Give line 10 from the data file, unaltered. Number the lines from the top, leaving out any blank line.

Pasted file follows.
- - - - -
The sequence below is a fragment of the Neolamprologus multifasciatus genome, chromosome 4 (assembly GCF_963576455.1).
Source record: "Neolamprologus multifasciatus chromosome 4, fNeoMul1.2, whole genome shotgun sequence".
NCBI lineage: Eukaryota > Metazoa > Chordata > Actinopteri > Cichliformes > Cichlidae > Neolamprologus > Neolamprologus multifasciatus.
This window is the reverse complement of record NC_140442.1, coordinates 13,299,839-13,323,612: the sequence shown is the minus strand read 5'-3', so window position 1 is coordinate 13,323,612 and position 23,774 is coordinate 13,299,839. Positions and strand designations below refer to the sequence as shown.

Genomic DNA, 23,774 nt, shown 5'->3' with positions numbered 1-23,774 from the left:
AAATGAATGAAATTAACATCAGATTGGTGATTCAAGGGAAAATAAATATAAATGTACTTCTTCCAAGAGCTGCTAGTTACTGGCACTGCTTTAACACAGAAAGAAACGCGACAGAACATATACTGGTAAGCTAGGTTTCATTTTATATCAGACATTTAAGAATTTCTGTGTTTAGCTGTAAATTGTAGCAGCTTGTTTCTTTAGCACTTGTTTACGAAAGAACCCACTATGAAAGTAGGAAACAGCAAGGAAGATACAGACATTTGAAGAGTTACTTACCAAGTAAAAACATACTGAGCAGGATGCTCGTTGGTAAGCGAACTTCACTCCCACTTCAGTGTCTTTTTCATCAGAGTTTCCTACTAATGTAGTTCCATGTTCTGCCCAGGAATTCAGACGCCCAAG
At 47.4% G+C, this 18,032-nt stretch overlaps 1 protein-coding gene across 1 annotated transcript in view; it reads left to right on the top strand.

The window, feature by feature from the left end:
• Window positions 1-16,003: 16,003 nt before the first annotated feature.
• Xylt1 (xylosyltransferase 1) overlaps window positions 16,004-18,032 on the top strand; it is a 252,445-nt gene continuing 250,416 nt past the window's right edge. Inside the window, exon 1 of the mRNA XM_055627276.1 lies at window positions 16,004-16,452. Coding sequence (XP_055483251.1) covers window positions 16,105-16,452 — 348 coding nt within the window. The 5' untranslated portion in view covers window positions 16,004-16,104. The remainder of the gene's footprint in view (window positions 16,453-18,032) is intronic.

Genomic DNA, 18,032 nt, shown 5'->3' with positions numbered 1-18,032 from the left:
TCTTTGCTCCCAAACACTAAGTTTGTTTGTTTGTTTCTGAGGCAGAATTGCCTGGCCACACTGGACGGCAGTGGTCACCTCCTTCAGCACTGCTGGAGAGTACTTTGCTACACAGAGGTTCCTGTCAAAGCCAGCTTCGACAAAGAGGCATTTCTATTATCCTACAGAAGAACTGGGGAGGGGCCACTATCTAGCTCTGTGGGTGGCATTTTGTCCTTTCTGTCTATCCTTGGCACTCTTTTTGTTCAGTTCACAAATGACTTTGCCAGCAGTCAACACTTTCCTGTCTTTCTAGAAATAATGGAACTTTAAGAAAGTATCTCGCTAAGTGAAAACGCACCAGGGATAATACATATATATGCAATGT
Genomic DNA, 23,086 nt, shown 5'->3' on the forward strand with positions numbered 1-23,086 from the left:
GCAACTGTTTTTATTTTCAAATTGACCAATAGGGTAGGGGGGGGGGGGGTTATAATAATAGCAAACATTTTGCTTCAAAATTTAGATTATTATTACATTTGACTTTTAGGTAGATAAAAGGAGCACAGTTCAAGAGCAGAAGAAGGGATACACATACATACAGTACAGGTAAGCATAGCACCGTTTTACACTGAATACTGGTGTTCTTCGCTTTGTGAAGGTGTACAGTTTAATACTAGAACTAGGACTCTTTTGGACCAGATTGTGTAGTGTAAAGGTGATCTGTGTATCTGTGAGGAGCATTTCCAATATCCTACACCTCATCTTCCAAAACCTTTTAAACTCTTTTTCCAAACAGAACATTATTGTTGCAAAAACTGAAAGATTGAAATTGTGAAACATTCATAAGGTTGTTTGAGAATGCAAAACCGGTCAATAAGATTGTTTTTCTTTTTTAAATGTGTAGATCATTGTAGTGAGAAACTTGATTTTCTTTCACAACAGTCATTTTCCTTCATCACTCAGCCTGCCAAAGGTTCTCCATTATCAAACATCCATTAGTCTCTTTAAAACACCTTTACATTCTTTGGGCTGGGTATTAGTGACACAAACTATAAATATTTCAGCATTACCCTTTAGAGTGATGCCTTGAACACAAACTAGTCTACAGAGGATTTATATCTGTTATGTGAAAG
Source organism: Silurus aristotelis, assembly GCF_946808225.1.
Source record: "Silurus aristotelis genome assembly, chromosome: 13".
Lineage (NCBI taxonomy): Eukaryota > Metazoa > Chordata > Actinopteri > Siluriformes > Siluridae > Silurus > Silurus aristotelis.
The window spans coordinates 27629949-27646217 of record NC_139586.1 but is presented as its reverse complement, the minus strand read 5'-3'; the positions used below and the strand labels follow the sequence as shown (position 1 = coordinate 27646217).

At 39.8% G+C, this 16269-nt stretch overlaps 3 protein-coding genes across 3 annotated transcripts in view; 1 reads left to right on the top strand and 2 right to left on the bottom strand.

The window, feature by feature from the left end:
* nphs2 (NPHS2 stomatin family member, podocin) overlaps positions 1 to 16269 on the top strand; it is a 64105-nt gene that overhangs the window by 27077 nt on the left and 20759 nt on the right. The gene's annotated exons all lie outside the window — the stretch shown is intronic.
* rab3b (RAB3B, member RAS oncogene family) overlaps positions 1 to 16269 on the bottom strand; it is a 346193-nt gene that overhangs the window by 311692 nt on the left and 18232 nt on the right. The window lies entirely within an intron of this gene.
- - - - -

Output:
• Xylt1 (xylosyltransferase 1) overlaps window positions 16,004-18,032 on the top strand; it is a 252,445-nt gene continuing 250,416 nt past the window's right edge. Inside the window, exon 1 of the mRNA XM_055627276.1 lies at window positions 16,004-16,452. Coding sequence (XP_055483251.1) covers window positions 16,105-16,452 — 348 coding nt within the window. The 5' untranslated portion in view covers window positions 16,004-16,104. The remainder of the gene's footprint in view (window positions 16,453-18,032) is intronic.